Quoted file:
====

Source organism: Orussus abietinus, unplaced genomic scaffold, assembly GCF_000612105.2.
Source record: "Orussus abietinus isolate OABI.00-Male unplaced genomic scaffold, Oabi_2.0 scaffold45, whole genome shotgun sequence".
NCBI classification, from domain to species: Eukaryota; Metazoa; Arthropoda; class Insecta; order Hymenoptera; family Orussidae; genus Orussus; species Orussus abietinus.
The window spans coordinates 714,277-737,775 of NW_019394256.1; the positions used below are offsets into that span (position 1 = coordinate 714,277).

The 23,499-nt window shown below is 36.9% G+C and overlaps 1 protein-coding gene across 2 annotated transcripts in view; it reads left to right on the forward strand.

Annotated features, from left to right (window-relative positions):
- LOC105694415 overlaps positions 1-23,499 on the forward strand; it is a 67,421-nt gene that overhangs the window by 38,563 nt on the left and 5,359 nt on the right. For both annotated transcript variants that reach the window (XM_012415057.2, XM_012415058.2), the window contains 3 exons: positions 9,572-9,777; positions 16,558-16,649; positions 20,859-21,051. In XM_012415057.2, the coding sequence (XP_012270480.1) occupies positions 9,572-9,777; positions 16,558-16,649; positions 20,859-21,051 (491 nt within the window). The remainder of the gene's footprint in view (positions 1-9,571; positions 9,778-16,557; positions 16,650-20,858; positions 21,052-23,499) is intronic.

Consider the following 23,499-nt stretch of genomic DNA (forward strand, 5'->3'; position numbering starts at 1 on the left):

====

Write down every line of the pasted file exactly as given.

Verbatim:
Source organism: Orussus abietinus, unplaced genomic scaffold, assembly GCF_000612105.2.
Source record: "Orussus abietinus isolate OABI.00-Male unplaced genomic scaffold, Oabi_2.0 scaffold45, whole genome shotgun sequence".
NCBI classification, from domain to species: Eukaryota; Metazoa; Arthropoda; class Insecta; order Hymenoptera; family Orussidae; genus Orussus; species Orussus abietinus.
The window spans coordinates 714,277-737,775 of NW_019394256.1; the positions used below are offsets into that span (position 1 = coordinate 714,277).

The 23,499-nt window shown below is 36.9% G+C and overlaps 1 protein-coding gene across 2 annotated transcripts in view; it reads left to right on the forward strand.

Annotated features, from left to right (window-relative positions):
- LOC105694415 overlaps positions 1-23,499 on the forward strand; it is a 67,421-nt gene that overhangs the window by 38,563 nt on the left and 5,359 nt on the right. For both annotated transcript variants that reach the window (XM_012415057.2, XM_012415058.2), the window contains 3 exons: positions 9,572-9,777; positions 16,558-16,649; positions 20,859-21,051. In XM_012415057.2, the coding sequence (XP_012270480.1) occupies positions 9,572-9,777; positions 16,558-16,649; positions 20,859-21,051 (491 nt within the window). The remainder of the gene's footprint in view (positions 1-9,571; positions 9,778-16,557; positions 16,650-20,858; positions 21,052-23,499) is intronic.

Consider the following 23,499-nt stretch of genomic DNA (forward strand, 5'->3'; position numbering starts at 1 on the left):